Published every weekday, the Switchboard highlights five tech policy stories you need to read.

Lenovo to buy Google's Motorola in China's largest tech deal. "The deal ends Google's short-lived foray into making consumer mobile devices and marks a pullback from its largest-ever acquisition," Reuters reports. "Google paid $12.5 billion for Motorola in 2012. Under this deal the search giant will keep the majority of Motorola's mobile patents, considered its prize assets."

Samsung not sanctioned over leakage of Apple documents. "A court in California has decided not to sanction Samsung Electronics for the leak of confidential Apple licensing information, stating that the information had not been misused in patent negotiations," according to Computerworld. "The court has, however, asked the external counsel to reimburse costs and fees incurred by Apple and Nokia on litigating the motion and related discovery."

New clues in the Target breach. "An examination of the malware used in the Target breach suggests that the attackers may have had help from a poorly secured feature built into a widely-used IT management software product that was running on the retailer’s internal network," security researcher Brian Krebs reports."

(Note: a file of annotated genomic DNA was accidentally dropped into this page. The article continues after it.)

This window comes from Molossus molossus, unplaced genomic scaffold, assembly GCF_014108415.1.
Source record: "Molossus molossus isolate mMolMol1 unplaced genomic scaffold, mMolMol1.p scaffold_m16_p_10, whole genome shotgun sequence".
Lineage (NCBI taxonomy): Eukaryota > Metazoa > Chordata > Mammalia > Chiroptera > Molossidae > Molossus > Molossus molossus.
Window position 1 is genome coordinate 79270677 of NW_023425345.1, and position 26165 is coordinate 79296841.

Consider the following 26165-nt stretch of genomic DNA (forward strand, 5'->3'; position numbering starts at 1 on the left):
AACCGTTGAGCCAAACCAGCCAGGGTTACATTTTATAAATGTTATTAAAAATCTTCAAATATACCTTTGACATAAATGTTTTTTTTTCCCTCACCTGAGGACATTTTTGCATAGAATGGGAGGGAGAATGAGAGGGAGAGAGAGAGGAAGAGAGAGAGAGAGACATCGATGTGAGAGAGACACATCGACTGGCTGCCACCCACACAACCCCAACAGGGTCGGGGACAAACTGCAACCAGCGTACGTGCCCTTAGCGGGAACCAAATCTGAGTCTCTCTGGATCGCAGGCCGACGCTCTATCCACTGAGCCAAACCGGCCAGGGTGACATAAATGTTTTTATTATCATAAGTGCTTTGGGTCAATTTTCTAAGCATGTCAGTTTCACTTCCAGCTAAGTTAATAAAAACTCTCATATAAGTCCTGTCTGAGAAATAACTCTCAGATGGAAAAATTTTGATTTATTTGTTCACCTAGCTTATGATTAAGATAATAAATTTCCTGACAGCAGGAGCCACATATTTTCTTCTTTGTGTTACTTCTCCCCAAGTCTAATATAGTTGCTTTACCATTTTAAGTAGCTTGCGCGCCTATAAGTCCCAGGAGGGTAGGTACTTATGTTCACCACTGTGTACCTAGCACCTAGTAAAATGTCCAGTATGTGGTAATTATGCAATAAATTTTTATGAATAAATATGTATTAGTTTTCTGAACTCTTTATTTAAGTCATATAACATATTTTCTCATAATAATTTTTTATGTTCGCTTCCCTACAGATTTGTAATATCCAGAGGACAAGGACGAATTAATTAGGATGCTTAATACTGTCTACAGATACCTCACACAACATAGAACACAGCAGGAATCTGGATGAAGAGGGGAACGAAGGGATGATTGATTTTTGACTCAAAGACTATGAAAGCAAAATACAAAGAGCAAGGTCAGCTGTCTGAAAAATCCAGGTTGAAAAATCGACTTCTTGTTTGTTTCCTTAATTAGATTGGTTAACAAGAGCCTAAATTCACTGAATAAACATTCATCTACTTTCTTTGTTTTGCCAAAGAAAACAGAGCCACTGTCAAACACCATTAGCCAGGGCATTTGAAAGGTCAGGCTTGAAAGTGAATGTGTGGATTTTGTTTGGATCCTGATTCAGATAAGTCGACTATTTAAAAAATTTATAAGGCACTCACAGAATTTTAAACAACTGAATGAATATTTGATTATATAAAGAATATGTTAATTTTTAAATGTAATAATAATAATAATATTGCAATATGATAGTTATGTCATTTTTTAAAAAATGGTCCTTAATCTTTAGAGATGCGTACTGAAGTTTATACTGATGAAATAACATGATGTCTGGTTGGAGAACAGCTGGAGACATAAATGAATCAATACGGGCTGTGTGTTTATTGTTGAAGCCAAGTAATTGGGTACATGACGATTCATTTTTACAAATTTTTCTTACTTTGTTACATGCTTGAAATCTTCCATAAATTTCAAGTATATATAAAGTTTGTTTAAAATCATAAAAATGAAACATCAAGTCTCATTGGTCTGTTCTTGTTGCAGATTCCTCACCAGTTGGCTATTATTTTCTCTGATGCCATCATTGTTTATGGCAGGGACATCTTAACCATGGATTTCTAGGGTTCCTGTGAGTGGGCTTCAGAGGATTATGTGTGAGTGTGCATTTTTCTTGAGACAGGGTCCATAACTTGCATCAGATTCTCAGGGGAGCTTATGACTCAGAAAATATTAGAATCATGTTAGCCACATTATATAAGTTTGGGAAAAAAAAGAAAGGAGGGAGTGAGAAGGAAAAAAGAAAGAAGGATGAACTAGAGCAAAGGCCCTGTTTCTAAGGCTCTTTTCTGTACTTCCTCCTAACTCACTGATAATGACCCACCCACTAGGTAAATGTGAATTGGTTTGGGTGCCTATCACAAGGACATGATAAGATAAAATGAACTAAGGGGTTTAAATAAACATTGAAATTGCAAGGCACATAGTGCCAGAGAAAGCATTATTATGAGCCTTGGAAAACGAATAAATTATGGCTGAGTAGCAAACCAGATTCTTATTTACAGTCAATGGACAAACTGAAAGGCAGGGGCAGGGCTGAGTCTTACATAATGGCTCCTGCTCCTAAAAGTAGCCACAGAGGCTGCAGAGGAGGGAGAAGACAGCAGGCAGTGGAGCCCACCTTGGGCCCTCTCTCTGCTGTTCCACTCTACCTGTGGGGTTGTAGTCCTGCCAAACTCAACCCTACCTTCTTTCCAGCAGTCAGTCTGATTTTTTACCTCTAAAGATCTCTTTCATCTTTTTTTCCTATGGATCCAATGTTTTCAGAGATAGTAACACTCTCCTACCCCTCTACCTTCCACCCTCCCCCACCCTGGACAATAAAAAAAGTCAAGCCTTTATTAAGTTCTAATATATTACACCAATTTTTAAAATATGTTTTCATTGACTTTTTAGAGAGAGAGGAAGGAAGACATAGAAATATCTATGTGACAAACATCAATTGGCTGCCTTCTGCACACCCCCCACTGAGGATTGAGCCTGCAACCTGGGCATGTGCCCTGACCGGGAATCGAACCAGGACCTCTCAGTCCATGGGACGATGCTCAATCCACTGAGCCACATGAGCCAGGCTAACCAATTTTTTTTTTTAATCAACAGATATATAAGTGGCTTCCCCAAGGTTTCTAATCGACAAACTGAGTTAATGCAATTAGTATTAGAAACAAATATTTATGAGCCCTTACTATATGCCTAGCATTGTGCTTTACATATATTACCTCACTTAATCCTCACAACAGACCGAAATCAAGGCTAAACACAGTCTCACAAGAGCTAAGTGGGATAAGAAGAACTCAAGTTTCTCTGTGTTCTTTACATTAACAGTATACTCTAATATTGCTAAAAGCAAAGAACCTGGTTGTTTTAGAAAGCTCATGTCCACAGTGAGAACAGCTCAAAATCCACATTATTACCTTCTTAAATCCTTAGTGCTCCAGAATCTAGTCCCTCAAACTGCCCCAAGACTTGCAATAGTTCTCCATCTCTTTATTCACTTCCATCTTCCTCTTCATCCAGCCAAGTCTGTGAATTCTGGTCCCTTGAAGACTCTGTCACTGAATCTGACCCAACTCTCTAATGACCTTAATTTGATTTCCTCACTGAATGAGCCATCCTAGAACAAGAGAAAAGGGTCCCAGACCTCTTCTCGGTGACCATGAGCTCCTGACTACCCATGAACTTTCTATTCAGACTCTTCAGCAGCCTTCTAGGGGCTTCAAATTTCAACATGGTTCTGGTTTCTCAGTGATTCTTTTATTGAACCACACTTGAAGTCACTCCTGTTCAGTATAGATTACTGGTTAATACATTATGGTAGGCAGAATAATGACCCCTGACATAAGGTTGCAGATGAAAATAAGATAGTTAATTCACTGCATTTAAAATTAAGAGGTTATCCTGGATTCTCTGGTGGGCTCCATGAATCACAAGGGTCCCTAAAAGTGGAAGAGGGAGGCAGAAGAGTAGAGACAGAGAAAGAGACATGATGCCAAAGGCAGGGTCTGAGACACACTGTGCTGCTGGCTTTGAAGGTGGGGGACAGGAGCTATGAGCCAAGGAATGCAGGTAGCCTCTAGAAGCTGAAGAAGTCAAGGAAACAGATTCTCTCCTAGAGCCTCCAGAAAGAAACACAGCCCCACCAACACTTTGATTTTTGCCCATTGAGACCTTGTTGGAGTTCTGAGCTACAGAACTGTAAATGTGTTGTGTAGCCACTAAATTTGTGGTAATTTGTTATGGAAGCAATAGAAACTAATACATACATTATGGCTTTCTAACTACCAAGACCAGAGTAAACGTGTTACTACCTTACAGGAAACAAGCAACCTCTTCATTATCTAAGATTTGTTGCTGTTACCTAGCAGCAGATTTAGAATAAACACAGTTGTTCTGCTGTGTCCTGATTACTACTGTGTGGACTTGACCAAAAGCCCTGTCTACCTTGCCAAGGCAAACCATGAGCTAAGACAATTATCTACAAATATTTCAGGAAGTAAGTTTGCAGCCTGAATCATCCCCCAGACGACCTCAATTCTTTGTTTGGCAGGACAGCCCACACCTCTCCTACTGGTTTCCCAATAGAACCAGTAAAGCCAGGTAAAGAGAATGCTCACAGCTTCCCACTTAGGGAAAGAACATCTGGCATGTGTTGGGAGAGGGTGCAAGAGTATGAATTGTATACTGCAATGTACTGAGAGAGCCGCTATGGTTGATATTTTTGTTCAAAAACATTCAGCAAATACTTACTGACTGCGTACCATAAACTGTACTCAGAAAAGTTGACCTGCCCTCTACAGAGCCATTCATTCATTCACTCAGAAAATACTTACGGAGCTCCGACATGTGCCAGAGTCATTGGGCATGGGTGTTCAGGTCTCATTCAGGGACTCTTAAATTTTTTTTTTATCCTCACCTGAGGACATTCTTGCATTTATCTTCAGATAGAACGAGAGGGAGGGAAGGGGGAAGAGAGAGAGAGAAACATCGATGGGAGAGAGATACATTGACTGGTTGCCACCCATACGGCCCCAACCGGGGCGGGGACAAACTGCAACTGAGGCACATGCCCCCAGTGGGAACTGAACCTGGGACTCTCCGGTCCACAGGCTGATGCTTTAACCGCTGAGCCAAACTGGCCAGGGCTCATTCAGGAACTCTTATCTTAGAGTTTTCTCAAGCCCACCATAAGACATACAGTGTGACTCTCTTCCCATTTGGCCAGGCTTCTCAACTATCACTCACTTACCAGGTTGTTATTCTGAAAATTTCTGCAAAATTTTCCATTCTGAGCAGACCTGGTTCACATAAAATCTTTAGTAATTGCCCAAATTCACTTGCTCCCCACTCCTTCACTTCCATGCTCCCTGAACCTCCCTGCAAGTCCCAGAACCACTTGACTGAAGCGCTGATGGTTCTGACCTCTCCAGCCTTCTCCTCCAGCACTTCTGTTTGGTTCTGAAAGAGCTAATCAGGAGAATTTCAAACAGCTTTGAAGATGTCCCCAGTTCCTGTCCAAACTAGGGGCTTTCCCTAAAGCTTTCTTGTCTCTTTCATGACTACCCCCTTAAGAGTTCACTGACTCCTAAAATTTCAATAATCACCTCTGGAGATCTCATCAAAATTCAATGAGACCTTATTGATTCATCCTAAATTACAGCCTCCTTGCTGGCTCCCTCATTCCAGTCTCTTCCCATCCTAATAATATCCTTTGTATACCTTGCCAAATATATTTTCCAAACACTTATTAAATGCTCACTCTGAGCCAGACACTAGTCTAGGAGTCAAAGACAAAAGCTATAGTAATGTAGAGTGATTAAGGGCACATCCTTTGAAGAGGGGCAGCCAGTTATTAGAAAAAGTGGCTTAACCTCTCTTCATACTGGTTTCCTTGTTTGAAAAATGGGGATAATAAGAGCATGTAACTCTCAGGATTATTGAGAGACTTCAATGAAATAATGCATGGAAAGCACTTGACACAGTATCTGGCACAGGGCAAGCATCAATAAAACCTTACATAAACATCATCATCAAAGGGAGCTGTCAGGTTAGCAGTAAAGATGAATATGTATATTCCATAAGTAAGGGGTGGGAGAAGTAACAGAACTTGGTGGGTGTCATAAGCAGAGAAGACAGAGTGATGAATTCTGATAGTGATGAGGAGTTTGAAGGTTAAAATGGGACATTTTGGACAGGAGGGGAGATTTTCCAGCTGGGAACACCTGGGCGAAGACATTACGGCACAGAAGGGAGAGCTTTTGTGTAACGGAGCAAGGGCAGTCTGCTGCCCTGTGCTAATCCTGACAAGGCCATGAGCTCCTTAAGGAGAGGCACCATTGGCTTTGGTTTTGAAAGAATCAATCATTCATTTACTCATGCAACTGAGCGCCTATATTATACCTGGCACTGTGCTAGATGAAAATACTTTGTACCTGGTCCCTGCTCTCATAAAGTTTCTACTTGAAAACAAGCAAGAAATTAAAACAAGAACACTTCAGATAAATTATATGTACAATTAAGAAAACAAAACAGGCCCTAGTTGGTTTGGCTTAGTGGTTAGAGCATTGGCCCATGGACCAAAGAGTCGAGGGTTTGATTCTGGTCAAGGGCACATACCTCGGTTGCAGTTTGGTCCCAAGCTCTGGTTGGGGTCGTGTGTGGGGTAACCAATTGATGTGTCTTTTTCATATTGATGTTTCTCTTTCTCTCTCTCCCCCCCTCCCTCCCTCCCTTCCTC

Prince drops $22 million copyright suit against Facebook fans. "The pop artist Prince is known for getting sue-crazy when it comes to copyright infringement of his work, but when he filed a $22 million lawsuit against some of his die-hard fans, it seemed he might have gone too far," CNET reports. "Apparently, the artist has now dropped the suit, according to TMZ."

Google close to settling EU antitrust probe — sources. "A settlement with the European Union's regulator would mean that Google, the world's biggest internet search engine, would escape a possible fine of as much as $5 billion or 10 percent of its 2012 revenue," Reuters reports."